McKenna, John (1880–1947), flute player, was born 6 January 1880 in the townland of Tents near the village of Tarmon, Co. Leitrim, the son of Pat McKenna from Arigna and Cecily McKenna (née Ward), who was from Tents. The area was, and still is, closely identified with flute playing. McKenna played the flute with local musicians including Mick Conlon, Hughie Byrne, Jamesy McManus, and the Gallagher brothers from Creevalee, not far from Tarmon. He spent some time as a weighmaster in the Arigna mines, but in September 1909 he married Mary Jane Keaveney, a local girl. They immediately honeymooned in Scotland (where some sources say they spent weeks, others two years), but on their return they departed for New York, where they spent the rest of their days.
The couple lived on East 97th Street: McKenna played the flute and from 1920 worked for the New York City fire department. Some of his early records refer to him as ‘Firepatrolman John McKenna’. He is closely identified with the 1920s revival of Irish music in America, making at least thirty disc recordings between 1921 and 1937 on a number of labels, including Columbia, Decca, New Republic, O'Byrne Dewitt, and Gennett. Many of these were and are extremely influential, confirming McKenna as a significant musician who played a major role in the establishment of the concert flute as a vehicle for Irish traditional music. Although he returned only once to Ireland, in August 1938, and made a live radio broadcast, his recordings found their way to Leitrim and to other parts of Ireland. Because of his recordings, a number of Leitrim tunes, such as ‘Leitrim town’ and ‘The Corry boys’, became part of the repertoire of traditional musicians. McKenna was a member of the Rosaleen Quartet and preferred duets to playing solo. His best-known duet partner was the Sligo fiddler James Morrison, who was originally from Riverstown and died in New York in 1947, though he also played with Sligo man Eddie Meehan on flute, Michael Gaffney (from near Arigna) on banjo, and Barney Conlon (from Co. Roscommon) on fiddle. The recordings included piano accompaniment, which was the custom at the time. McKenna ran slip jigs and double jigs together, and his polkas and barn dances are especially lively. His style had a distinctive ‘lift’, with a pulsating, breathy rhythm.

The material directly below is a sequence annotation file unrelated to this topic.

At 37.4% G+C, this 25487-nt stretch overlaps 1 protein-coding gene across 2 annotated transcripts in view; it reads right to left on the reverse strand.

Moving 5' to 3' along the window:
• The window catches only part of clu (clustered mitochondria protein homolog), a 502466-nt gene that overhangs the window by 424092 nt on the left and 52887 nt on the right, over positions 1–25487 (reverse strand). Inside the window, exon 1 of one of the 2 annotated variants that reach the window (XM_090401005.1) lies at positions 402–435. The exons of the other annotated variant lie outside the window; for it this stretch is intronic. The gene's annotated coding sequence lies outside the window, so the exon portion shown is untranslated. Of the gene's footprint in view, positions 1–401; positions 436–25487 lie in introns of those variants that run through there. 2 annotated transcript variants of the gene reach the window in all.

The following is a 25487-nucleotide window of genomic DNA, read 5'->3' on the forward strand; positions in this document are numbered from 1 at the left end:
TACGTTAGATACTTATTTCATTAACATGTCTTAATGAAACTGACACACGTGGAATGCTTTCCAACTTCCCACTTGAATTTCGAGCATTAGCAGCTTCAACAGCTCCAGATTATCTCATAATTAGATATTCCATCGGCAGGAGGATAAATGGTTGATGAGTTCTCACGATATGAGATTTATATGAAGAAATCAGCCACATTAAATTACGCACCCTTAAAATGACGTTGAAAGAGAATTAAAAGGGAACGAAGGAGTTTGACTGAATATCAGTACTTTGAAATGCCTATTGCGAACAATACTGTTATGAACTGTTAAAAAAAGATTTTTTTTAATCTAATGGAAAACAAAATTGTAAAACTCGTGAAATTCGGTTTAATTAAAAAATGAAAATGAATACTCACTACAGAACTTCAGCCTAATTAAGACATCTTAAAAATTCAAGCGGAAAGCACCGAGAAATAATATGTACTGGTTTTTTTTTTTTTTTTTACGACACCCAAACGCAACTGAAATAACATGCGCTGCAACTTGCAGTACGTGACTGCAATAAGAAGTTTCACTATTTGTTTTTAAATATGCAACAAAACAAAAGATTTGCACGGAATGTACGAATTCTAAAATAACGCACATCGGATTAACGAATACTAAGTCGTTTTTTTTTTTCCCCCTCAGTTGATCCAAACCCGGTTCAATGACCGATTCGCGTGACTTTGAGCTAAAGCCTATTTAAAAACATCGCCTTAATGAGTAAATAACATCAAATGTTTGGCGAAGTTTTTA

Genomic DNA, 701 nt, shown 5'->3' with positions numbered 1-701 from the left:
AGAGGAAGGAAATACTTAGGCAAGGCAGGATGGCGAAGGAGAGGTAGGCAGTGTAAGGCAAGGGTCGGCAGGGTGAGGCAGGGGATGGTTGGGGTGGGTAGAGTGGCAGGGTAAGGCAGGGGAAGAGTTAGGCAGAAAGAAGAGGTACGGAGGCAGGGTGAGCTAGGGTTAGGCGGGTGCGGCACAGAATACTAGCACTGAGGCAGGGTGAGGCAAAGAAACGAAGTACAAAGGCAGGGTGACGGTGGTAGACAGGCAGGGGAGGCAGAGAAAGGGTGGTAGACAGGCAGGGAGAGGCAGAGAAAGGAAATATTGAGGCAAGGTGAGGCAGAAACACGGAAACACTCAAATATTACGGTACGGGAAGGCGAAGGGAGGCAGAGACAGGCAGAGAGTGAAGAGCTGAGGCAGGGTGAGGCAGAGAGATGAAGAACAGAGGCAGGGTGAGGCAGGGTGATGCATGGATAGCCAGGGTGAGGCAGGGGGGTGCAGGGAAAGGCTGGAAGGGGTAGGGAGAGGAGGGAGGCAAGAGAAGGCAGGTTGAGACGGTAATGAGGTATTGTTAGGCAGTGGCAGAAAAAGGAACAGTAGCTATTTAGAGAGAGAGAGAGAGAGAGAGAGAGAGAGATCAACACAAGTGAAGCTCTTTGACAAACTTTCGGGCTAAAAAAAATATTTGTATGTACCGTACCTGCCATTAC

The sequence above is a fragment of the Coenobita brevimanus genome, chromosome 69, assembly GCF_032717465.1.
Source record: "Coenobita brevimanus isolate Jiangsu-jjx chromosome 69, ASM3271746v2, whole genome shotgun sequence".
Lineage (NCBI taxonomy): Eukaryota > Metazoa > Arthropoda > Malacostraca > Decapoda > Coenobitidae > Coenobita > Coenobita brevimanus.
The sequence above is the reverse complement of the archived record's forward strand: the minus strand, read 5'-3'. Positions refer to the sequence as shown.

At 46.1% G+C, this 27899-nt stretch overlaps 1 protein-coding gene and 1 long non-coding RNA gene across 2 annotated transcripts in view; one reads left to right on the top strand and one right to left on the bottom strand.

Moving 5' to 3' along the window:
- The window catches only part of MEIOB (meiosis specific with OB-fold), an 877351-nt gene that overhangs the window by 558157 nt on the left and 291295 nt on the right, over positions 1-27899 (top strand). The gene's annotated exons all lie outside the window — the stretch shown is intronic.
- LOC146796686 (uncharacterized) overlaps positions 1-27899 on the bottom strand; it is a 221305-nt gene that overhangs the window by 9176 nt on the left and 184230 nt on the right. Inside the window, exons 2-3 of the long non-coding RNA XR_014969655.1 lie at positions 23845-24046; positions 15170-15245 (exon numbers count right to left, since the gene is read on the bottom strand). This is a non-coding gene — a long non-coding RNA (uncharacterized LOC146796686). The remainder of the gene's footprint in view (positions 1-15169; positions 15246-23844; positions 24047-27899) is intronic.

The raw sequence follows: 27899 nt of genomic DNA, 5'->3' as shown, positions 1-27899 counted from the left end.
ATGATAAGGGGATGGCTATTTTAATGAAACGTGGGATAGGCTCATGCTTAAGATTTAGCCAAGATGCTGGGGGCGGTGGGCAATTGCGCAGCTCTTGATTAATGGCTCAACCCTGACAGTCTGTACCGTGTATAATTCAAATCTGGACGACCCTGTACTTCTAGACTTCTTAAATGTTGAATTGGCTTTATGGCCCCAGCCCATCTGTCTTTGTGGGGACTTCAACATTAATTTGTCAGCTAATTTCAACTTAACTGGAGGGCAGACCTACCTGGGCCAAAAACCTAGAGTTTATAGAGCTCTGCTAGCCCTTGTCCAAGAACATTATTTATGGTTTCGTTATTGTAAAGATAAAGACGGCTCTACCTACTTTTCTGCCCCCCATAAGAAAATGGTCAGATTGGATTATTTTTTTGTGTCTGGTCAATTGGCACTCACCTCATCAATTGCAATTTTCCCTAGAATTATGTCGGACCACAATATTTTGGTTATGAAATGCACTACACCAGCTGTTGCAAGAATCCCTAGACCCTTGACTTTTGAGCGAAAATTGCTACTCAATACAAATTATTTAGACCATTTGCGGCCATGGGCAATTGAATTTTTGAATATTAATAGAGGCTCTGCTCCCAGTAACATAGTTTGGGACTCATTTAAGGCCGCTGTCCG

When Mary McKenna died in 1926 she had had nine children, of whom six survived. In March 1927 McKenna left the fire department to devote attention to his young family. He did not remarry and died in New York 26 November 1947. A monument in his memory was erected in Tarmon by the John McKenna Traditional Society, which was established in 1980. The society holds an annual commemorative festival.